Safety tech in cars is advancing at a rapid rate with a focus on preventing accidents from ever happening. Now, vehicles have a mile-long list of safety equipment, but what do all of these features mean and how do you describe these safety features to prospective buyers? FADA Endorsed Partner ACV Auctions has highlighted some of the most important safety features available on used vehicles right now.
6 New Must-Have Safety Features
- Forward Collision Warning
We’ve all done it before: take our eyes off the road to look at our phone, and the road conditions change in a split second–that vehicle in front just stopped, and you need to slam the brakes. Forward collision warning (FCW)is there to help aid drivers in those situations, specifically for rear-end collisions, which tend to be one of the most common vehicle accidents. FCW is a great feature for all drivers, but specifically for drivers that might get distracted a bit more often. Teen drivers and families with small children, in particular, would benefit from this safety feature.
With sensors that use radar or vision systems, FCW alerts drivers of hazards ahead including cars, people, bikers, animals, and anything else that might be in front of your vehicle. A warning message and sound are played to alert you of imminent danger1.
2. Adaptive Headlights
Have you ever driven on a completely dark road at night in the middle of nowhere or perhaps a super windy, curvy road, like the Pacific Coast Highway, or even been on the road during a super foggy day with limited visibility? Standard headlights often don’t help provide enough illumination for these types of settings.
Adaptive headlights are a perfect safety feature for customers who drive long commutes, specifically at late night or early in the morning. Adaptive headlights use sensors based on the driver’s steering activity, so the lamps move to provide a better view of where you’re going. When you’re making a turn on a dark road, you’ll be more likely to see what’s in front of you, instead of just lighting up the road.
A study by the Highway Loss Data Institute (HLDI) showed that adaptive headlights reduced property damage liability claims by 5.8%2, including a 1.1% decrease in collision claims2.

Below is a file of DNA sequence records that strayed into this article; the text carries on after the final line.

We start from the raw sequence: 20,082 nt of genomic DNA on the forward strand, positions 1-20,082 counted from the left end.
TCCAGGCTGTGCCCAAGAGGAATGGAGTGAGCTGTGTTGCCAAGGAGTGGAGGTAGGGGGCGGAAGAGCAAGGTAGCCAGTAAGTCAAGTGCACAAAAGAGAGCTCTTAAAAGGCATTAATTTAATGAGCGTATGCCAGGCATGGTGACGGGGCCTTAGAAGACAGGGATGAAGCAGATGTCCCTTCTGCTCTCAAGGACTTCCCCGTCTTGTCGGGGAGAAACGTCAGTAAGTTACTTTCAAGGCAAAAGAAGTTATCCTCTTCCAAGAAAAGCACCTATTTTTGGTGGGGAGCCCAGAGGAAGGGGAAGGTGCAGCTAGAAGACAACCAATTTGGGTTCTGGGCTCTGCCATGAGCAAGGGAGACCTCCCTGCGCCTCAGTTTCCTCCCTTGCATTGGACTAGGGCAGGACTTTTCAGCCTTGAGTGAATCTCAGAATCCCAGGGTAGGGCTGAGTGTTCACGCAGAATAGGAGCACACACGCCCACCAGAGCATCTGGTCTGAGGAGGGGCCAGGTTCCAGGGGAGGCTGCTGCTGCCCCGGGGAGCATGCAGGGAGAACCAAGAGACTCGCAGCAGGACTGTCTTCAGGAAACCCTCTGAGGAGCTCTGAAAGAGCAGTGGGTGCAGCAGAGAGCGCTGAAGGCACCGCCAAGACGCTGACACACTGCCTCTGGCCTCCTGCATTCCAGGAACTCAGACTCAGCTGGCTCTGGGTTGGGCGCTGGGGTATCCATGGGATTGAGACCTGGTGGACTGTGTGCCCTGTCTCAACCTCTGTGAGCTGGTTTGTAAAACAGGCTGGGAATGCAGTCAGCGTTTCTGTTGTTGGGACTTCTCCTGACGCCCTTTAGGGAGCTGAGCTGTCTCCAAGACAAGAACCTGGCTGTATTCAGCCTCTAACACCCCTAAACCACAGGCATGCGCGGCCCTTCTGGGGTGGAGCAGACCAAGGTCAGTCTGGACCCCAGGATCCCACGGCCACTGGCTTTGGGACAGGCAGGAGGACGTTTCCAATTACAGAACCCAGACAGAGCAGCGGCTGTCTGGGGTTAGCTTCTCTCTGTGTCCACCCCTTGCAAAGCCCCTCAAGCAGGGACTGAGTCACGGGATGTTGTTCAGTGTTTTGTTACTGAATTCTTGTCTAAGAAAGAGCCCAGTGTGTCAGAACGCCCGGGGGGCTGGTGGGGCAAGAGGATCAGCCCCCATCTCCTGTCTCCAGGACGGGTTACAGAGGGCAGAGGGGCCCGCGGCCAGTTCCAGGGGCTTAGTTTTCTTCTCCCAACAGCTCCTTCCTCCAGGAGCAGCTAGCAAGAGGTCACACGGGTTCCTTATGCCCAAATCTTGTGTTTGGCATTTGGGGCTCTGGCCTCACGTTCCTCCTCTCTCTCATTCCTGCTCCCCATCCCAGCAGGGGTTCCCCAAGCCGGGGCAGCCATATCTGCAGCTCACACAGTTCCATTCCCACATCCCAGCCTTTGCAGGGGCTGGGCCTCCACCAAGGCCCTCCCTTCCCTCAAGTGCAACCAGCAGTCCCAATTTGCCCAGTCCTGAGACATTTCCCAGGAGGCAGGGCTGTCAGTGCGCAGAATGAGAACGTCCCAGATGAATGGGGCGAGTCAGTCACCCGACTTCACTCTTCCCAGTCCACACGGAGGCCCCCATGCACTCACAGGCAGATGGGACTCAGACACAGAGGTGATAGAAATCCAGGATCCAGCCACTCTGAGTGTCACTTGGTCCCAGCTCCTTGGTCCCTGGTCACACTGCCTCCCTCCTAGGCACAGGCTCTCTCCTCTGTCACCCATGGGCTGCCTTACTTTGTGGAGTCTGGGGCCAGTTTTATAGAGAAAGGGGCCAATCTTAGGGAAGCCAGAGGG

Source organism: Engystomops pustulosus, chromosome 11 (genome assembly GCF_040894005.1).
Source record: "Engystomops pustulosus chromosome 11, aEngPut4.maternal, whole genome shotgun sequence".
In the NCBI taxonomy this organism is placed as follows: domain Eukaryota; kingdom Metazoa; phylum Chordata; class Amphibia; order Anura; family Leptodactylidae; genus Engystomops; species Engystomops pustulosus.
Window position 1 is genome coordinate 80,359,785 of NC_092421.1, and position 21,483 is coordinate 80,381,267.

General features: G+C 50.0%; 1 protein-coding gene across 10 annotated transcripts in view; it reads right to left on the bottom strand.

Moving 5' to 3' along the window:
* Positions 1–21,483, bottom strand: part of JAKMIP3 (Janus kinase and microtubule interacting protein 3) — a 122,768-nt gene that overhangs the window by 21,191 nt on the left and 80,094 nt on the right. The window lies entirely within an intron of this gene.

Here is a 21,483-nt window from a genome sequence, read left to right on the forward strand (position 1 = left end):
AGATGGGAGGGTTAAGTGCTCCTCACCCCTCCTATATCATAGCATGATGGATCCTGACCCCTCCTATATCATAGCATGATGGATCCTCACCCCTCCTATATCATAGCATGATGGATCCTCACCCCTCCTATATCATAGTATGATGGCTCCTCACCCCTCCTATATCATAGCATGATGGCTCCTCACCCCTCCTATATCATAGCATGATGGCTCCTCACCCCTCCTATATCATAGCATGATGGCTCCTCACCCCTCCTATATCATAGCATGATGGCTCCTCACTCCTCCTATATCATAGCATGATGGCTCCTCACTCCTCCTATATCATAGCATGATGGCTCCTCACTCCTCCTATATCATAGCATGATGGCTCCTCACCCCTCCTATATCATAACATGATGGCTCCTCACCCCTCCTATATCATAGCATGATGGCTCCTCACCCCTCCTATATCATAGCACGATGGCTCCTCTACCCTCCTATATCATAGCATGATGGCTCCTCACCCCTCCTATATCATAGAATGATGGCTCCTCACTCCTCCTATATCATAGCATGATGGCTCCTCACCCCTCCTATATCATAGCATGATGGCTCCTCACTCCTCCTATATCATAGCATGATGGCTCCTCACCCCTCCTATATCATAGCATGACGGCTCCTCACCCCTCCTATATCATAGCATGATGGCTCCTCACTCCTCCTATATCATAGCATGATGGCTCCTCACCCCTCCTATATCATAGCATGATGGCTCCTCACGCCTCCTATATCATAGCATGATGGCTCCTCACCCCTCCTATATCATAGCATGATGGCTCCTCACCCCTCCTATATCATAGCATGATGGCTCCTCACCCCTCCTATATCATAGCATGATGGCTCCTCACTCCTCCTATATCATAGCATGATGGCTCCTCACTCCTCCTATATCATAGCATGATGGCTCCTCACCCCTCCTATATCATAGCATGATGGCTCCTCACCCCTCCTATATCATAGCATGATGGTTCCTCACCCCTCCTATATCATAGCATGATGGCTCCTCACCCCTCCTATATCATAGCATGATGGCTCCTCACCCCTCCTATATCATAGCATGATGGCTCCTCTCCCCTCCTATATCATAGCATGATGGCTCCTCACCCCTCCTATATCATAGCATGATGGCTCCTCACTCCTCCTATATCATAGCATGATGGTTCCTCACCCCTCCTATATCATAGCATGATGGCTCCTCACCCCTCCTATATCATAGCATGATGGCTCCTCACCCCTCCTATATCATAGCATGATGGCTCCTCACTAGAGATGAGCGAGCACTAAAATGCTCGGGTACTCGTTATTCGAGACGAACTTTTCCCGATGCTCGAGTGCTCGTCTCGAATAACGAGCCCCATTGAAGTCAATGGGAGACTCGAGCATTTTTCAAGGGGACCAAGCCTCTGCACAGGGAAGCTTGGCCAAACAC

3. Blind Spot Detection
Not knowing where a vehicle is when changing lanes or turning is dangerous, but it’s a common situation for drivers. Vehicles now come equipped with a blind spot monitor, which is a flashing alert that drivers can see in their door mirrors. Some get more intense when indicators are activated to warn drivers that they shouldn’t be turning at this time. Even steering and brakes are automatically activated to prevent drivers from steering into other vehicles3.
Blind spot detection works by utilizing radar or ultrasonic sensors on the car’s rear bumper. Blind spot sensors are needed on both sides and are sometimes housed in the vehicle’s mirrors4.
4. Lane Departure Warning
Nearly every driver has found themselves distracted for a split second and veering outside their lane, potentially causing an accident. A lane departure warning system keeps an eye on the location of the vehicle within its lane. It uses cameras to detect lines while alerting drivers if they exit the lane without indicating. Alerts are usually a sound, warning message on the dashboard, or vibration in the steering wheel or seats. Other departure warning systems take over and steer or brake to adjust the vehicle’s lane position3.
5. Automatic Emergency Braking
Automatic emergency braking (AEB) is similar to the forward collision warning but takes it a step further by actually applying the brakes to prevent a collision. AEB applies similar technology including sensors and cameras to prevent potential forward collisions.
AEB systems take over the braking systems on vehicles and are very effective in slowing the car down. The Insurance Institute for Highway Safety (IIHS) estimates that AEB systems will prevent 28,000 crashes by 20253. These systems are not mandatory at the moment, but the technology appears on most new cars today and will undoubtedly come into play in the near future5.
- 360-Degree Camera
Backup cameras have been around for years, and drivers appreciate the benefits these cameras have when backing into a tight parking space or driveway. Automakers are now taking camera technology even further with 360-degree cameras. By combining the view from multiple cameras into one screen, these camera systems can make parallel parking or navigating a crowded parking area much easier.
This is ideal when hitching up a caravan or trailer, parking in tight spaces, or navigating narrow roads. Car brands use different naming conventions for this type of technology, including all-around cameras, surround view systems, birds-eye view, and multi-angle view6.
Find Used Vehicles with High-Tech Safety online at ACV’s Auctions. Your dealership can buy used vehicles with high tech safety features that your customers want. ACV Auctions has a wide variety of inventory available daily, including many used cars with the new Safety Features your customers are looking for. Register now at ACV Auctions so you can start sourcing more in-demand inventory with these safety features.